Get a piano, take out some octaves, enlarge the keys, add some resonators and… here you are! You’ve just created a mallet percussion, which will be the topic of this post that resumes the subject started on the post about the classification of percussion instruments.
Now, is the result a very big instrument so that you have to walk to reach both ends? Ok, you obtained a marimba.
Did you forget to take out the pedal of the piano and the instrument is made of metal? Well, it’s a vibraphone.
Is it short and looks like a little… coffin? Don’t worry, it’s just a xylophone.
What if the instrument produces very high notes and it’s annoying? I’m sorry, it’s a glockenspiel.
Marimba, vibraphone, xylophone and glockenspiel. Let’s see what they are.
MARIMBA – THE QUEEN OF MALLETS
Let’s be clear: marimba stands for mallet percussion as piano stands for keyboard instruments.
Used mostly as a solo instrument or in modern music ensemble, the marimba is the queen of all mallet percussion in terms of size, timbre quality and original repertoire.
It’s mainly played with four mallets, two for both hands but in recent times we can also find pieces for marimba which requires 6 mallets (as it was simple playing with only two…).
I’m sure that if only Bach knew the marimba at his time, now we would have a fantastic repertoire to study. Without this we have to limit ourselves to transcriptions and modern composers.
VIBRAPHONE – JAZZ
Vibraphone and jazz: the combination of these two words is inevitable. Play a blues scale on any other mallet percussion and then do it on the vibraphone. Is there something else to say?…
But the vibraphone is more that that. It’s quite popular in the world of modern and contemporary music as marimba is. In addition to 3 octaves of metal plates, the vibraphone also has a pedal which can activate a dampener . It also has a small electric motor which starts some fans that are situated inside the resonator tubes giving it’s typical vibrato sound.
To spell it out: do you know the sound children (and not only children) do when they want to mimic American Indians putting a hand in front of the mouth? Well, this metaphor is quite functional.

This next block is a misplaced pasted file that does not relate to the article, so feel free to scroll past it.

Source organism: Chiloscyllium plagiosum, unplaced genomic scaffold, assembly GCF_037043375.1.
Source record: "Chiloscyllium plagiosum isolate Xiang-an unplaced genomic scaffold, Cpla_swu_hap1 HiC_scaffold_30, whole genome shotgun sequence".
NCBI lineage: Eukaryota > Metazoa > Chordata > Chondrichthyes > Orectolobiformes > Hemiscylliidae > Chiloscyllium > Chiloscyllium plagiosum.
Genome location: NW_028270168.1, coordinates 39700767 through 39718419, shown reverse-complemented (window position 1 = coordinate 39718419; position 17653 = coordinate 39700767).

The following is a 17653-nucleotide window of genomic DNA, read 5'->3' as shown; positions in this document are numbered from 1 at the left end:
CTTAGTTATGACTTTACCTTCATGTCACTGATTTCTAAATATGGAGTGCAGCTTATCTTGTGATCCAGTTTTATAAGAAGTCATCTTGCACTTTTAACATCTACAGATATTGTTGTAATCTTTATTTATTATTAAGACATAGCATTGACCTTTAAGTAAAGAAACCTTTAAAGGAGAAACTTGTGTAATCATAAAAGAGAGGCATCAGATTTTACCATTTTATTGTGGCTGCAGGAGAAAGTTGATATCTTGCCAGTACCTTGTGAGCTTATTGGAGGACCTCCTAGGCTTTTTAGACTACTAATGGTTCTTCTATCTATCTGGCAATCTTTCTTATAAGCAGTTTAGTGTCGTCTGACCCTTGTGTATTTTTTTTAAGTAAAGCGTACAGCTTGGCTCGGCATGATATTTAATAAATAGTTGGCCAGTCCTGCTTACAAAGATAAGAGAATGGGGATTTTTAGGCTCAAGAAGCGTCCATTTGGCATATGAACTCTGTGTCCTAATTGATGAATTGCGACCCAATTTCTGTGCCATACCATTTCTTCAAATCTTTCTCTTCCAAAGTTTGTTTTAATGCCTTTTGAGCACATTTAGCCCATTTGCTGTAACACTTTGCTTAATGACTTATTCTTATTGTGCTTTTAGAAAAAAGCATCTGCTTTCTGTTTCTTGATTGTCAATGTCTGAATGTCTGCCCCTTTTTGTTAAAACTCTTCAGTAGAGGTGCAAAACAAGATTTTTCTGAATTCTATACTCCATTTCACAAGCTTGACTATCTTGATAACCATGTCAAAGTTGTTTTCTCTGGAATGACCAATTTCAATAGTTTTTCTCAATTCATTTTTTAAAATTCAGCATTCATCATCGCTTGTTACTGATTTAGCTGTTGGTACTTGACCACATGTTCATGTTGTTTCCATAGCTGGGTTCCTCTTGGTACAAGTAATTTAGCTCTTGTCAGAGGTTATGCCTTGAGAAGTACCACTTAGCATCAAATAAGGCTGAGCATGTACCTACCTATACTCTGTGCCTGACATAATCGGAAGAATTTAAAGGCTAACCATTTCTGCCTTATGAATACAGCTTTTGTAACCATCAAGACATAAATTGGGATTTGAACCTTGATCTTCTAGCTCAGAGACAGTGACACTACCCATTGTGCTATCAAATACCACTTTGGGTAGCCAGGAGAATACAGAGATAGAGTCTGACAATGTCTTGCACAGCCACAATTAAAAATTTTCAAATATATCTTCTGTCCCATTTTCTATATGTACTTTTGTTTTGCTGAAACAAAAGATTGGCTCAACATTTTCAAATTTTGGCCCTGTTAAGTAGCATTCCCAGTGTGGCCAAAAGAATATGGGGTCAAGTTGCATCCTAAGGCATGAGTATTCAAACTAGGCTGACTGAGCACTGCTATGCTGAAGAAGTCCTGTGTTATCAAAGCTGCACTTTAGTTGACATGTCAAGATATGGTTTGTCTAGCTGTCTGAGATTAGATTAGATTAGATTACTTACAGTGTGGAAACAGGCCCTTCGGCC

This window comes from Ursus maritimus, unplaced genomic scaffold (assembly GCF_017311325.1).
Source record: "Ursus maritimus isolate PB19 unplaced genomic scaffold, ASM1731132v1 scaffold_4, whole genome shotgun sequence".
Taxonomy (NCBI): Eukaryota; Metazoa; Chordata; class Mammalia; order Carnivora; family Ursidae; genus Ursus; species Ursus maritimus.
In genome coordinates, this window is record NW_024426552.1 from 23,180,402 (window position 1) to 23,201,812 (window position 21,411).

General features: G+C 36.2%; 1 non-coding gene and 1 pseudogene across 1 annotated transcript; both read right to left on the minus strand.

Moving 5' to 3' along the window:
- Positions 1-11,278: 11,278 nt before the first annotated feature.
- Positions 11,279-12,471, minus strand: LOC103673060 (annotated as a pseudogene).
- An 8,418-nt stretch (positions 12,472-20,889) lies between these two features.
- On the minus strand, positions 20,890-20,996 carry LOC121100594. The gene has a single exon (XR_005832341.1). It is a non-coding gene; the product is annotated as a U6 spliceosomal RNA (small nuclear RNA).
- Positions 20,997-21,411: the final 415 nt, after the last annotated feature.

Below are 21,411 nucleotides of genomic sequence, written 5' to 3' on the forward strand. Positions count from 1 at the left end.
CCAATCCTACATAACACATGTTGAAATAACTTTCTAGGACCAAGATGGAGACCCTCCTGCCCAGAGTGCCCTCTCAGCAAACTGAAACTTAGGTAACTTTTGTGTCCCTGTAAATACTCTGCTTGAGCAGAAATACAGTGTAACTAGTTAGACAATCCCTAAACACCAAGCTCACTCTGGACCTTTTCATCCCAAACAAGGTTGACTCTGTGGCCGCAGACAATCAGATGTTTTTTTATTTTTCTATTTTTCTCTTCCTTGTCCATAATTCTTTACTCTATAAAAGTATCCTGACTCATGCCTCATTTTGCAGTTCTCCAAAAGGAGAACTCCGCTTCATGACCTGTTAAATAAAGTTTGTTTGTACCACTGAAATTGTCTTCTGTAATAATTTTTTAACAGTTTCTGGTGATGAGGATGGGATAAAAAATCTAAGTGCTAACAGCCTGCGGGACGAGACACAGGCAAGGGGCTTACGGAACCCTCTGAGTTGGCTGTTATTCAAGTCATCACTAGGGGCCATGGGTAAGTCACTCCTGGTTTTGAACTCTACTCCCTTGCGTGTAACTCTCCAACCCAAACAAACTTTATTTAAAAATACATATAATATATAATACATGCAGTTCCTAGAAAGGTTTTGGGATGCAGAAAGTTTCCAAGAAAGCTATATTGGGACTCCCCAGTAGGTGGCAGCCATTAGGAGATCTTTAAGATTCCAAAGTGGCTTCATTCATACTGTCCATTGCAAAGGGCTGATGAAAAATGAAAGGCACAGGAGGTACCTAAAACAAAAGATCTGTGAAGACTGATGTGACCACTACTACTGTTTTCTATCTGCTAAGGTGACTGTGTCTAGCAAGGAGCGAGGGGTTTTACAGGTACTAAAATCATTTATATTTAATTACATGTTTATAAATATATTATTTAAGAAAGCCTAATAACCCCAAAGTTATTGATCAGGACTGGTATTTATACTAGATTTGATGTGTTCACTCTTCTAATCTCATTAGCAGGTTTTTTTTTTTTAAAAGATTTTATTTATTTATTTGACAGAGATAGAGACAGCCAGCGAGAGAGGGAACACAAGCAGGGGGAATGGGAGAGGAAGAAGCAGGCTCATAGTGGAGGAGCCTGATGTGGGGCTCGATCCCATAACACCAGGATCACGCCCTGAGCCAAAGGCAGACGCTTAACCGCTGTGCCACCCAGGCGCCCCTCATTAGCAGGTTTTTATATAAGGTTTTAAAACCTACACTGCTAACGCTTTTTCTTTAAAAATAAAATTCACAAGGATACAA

XYLOPHONE – A SMALL MARIMBA
Together with the glockenspiel it’s the most used mallet percussion in the orchestra and the most common keyboard percussion in musical schools.
There isn’t a particular reason that explains why the xylophone is so used inside the school system. The only reason I can find is because it’s cheaper than a marimba or a vibraphone.
Even though this instrument is beloved by school heads and parents because of it’s cheaper price, unfortunately the xylophone can’t be a valid substitute of the others mallet percussion.
Actually, beyond the reduced extension and the sound that results poorer than marimba, with the xylophone it’s just impossible to start the study of the technique with 4 mallets.
That said it’s undoubtedly a fantastic instrument when used in appropriate contexts. Watch this.
GLOCKENSPIEL – FRUSTRATING (FOR ME…)
It’s time to tell the truth and confess my opinion, but I think I’m not saying such an unusual thing as a percussionist: I hate the glockenspiel!
Not only it’s one of those instruments with the hardest orchestral excerpts but also the study on its tiny metal plates is a real pain for the ears because of its acute and sharp sound. Result: damaged ears and sure headache.
Aside from the negative qualities the glockenspiel… well, aside from all these negative qualities, nothing more to say. Small, annoying, useless.
…Ok ok. Maybe I should admit I’ve exaggerated and say that, in SOME CASES, the glockenspiel could result an “interesting” instrument. Watch this video about glockenspiel.
Complete description? Not at all. As always if you appreciated the videos I suggest you to deepen the listening of these instruments looking for some interesting things on the internet.
A better idea: attend some percussion ensemble concert where mallet percussion always are in evidence. I suggest you one group, chose by chance: the Oxygen Percussion Quartet!
I hope you are now better aware of the four main mallet percussion and the next time you’ll see a glockenspiel, please, PLEASE, don’t tell the percussionist: “Hey, what a wonderful xylophone you have!”. Please.
Question: Ok, I want you to know that this will be a stupid question… So here you are: what is your favorite mallet percussion? Otherwise, what is the mallet percussion you hate (mine is glockenspiel!)? Leave a comment!